BERMAN: In terms of the federal judge, one of the cases she was assigned to cover was involving Deutsche Bank and possible fraud on the handling of investments, including those of Jeffrey Epstein, which I know will catch everyone's attention and eyebrows here. How do investigators go about looking at past cases of the judge?

WACKROW: Well, listen, they have to look at everything. Obviously, that's a very prominent thing right now, it's just put on the docket. But they have to go back. Again, we don't know where this grievance came from. We don't know what the motivation was. This could be a case from five, six years ago.

So what law enforcement has to do right now is gather all the facts that they have. They have to look at both the husband and the wife. They have to look at the entire digital domain, who were they talking to, did they receive any types of threats, did their staff receive any types of threats.

A lot of times, the individuals may not know there were a lot of troubling telephone calls coming into an office location or hate mail or anything like that. So, again, law enforcement is going through -- they're going to put out a wide net to collect as much evidence as possible, as much information as possible to then start narrowing down the potential motivating factors for this attack.

CAMEROTA: Jonathan Wackrow, thank you very much for all the expertise in law enforcement. We appreciate it.

WACKROW: Thank you.

CAMEROTA: Now, to the surge in coronavirus cases. 31 states are seeing infections rise over the last week and Los Angeles and Miami- Dade counties hitting records for hospitalization as well.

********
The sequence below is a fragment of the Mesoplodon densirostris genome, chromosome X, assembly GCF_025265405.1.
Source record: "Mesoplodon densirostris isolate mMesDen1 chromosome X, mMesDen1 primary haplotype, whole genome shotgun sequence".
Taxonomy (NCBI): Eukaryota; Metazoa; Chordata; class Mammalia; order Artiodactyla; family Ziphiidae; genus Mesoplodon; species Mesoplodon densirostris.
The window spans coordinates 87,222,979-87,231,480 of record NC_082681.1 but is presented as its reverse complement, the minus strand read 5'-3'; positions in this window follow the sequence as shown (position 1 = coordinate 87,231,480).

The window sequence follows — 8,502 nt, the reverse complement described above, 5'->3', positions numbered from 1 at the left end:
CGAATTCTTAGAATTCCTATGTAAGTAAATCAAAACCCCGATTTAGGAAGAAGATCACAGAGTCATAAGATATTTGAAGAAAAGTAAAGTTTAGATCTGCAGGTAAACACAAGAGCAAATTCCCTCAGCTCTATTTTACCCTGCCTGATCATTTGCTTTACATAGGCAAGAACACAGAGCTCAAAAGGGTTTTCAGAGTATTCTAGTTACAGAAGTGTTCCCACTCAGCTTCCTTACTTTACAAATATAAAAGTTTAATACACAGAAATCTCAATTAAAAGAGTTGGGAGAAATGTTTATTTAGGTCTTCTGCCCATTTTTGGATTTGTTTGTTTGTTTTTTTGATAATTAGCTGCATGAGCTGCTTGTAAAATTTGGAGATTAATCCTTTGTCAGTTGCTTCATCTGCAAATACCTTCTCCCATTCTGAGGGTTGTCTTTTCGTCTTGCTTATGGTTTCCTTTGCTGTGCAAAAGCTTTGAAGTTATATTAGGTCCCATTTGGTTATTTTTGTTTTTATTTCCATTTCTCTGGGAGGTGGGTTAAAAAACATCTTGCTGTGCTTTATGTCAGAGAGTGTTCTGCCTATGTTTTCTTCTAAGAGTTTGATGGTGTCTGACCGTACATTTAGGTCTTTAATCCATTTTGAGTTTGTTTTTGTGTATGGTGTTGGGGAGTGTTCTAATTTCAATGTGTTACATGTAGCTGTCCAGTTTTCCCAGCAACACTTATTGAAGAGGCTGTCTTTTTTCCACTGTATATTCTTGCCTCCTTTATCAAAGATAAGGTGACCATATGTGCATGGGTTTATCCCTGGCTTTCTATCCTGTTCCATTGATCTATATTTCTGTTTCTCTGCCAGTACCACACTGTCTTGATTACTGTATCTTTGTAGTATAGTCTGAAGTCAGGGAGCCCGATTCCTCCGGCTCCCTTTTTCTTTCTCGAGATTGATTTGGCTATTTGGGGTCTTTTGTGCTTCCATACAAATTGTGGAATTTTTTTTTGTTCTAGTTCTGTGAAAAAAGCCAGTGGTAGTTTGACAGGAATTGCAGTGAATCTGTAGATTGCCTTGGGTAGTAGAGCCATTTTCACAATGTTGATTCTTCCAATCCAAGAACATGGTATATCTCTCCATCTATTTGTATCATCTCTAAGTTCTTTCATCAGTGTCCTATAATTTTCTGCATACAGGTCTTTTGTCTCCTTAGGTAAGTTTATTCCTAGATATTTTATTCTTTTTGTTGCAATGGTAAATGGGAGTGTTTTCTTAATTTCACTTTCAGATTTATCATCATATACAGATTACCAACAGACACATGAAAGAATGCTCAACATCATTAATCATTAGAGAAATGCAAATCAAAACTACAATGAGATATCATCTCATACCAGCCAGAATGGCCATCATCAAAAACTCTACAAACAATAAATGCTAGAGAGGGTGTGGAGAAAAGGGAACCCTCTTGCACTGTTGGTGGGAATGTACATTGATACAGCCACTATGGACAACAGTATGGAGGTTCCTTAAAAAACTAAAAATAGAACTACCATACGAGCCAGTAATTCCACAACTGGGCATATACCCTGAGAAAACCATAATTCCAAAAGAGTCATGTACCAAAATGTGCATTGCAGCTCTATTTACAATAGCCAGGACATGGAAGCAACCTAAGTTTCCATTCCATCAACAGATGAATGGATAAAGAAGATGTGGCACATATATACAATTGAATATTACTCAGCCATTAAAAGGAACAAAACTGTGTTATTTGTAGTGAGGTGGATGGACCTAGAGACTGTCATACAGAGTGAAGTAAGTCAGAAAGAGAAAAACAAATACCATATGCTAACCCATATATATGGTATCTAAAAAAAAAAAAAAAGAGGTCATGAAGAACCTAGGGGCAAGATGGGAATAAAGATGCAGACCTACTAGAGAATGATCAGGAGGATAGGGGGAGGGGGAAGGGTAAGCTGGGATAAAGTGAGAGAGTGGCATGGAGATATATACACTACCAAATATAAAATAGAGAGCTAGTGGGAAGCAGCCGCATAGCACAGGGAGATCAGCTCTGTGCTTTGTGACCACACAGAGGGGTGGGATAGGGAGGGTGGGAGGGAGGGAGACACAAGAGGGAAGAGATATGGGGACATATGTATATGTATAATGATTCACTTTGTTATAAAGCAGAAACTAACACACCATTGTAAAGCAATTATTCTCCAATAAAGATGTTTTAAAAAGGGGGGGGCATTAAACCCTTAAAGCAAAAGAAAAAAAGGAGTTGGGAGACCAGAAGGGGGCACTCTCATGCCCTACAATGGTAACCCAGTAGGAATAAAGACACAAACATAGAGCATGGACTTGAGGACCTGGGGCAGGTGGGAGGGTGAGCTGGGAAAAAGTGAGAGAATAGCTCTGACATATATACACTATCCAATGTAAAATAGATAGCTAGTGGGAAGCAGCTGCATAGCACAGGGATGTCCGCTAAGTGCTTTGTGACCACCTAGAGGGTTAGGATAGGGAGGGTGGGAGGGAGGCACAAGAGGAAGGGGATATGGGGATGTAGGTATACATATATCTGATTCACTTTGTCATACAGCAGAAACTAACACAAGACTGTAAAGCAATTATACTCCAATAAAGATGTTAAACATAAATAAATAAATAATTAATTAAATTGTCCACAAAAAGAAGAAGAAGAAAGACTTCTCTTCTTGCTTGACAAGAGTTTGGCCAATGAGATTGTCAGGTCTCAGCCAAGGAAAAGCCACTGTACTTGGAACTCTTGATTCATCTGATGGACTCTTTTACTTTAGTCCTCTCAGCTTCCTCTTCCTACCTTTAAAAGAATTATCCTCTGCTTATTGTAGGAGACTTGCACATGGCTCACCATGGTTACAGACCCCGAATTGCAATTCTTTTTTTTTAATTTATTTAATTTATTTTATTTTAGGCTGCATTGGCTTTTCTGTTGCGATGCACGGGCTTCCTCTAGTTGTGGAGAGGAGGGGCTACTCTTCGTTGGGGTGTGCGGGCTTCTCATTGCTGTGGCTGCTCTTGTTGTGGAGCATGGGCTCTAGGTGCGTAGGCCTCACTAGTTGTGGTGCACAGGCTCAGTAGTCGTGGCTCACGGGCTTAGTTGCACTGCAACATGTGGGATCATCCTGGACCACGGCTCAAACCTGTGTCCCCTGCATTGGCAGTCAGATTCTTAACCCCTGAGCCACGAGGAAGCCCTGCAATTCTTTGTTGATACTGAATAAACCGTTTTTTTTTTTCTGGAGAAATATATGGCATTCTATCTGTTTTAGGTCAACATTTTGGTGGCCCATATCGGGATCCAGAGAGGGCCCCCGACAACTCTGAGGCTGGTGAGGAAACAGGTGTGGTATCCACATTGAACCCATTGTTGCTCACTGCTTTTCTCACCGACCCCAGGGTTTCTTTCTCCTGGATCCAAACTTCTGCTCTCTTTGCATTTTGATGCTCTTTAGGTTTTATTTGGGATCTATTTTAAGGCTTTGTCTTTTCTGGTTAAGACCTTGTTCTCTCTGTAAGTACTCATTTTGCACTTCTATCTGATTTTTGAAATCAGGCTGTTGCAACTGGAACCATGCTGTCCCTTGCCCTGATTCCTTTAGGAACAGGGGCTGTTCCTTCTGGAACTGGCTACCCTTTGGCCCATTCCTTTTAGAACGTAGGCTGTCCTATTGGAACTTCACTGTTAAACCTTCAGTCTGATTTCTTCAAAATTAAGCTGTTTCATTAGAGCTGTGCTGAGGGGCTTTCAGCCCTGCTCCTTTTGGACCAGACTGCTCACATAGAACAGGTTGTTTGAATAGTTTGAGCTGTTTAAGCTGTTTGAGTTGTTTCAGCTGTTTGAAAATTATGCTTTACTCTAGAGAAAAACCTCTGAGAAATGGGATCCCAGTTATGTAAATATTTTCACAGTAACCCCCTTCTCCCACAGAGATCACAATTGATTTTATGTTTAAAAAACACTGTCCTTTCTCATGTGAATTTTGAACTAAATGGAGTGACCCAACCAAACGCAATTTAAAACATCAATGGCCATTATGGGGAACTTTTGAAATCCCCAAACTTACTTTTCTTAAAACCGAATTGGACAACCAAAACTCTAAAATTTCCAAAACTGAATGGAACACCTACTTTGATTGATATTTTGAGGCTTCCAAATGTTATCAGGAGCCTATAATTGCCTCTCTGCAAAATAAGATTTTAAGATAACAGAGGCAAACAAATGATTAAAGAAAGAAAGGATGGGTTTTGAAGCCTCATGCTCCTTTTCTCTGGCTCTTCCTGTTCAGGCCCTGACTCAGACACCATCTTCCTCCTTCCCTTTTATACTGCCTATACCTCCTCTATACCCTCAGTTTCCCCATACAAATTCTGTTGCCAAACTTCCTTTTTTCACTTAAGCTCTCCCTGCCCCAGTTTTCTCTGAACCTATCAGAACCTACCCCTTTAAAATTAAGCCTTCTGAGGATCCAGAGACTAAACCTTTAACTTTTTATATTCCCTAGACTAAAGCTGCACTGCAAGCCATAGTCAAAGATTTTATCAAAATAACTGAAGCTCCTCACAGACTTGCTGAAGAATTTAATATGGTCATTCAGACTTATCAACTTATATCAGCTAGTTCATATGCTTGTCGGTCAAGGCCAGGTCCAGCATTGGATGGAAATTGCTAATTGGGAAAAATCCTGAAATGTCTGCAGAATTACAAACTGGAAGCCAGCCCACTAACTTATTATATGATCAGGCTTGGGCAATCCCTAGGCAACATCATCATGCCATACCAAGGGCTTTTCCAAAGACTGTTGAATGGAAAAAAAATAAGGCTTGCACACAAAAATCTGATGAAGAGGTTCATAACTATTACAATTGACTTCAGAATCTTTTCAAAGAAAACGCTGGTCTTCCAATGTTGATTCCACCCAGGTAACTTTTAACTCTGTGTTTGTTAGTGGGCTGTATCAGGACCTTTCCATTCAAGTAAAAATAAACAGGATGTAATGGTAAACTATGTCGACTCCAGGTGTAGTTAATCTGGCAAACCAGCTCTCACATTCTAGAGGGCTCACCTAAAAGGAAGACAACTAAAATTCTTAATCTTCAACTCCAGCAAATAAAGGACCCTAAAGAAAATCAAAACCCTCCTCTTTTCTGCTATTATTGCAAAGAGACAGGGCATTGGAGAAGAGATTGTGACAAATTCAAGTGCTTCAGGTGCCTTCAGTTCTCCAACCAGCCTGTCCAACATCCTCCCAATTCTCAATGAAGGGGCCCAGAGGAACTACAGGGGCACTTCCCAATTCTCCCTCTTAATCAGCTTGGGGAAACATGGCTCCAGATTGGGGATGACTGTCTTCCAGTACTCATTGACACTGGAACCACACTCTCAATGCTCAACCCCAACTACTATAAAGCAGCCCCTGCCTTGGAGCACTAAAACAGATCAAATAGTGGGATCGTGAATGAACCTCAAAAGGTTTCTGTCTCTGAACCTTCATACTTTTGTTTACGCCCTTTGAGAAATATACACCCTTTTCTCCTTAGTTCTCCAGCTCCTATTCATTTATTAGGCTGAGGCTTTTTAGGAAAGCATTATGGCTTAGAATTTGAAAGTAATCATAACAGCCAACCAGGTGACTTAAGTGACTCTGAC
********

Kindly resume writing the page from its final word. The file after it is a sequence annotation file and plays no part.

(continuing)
Joining us now is Dr. Jeanne Marrazzo, the Director of the Division of Infectious Diseases at the University of Alabama and Birmingham, and Dr. Damian Caraballo, and Emergency Room Physician in Tampa Florida and Member of the Physicians for Patient Protection.

Dr. Caraballo, I want to start with you because you are in the emergency room. What are you seeing today?

DR. DAMIAN CARABALLO, MEMBER OF PHYSICIANS FOR PATIENT PROTECTION: Well, we've seen a real explosion in Florida in terms of cases. We started noticing in June. It was more 20 and 30-year-olds, initially. And what's interesting is as the months gone by, it's gotten older and older. We're seeing now more 40-year-olds, 50-year-olds, 60-year-olds with it.

This is a big change from May. When May came around, what we were really seeing is the nursing homes. And that was pretty much the only spread COVID we saw pretty much after Memorial Day, about a week after, we saw a real explosion in a -- especially in a 20-something- year-olds.

Concern is now, as it gets to older people, they tend to do more poorly and we're definitely seeing more and more admissions, which is definitely putting a strain on the hospital system here in Hillsborough County, as well as Pinellas county, our neighboring county. We've already seen 40,000 cases here in the area and we've had 500 deaths. We're I think past 350,000 cases total.

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So, it's exploded a lot, especially in June and July. And the concern we have is there's definitely a lag by about one to two weeks where we see hospitalizations and deaths that we see from it. So there's a concern that whenever we hit the peak, we're not going to see the peak in hospitalizations until one to two weeks after. BERMAN: A couple of things that Dr. Caraballo said, which are of extreme concern, number one, that the patients are now getting older again, Dr. Marrazzo. We have heard that from doctors around Florida, particularly in Miami-Dade.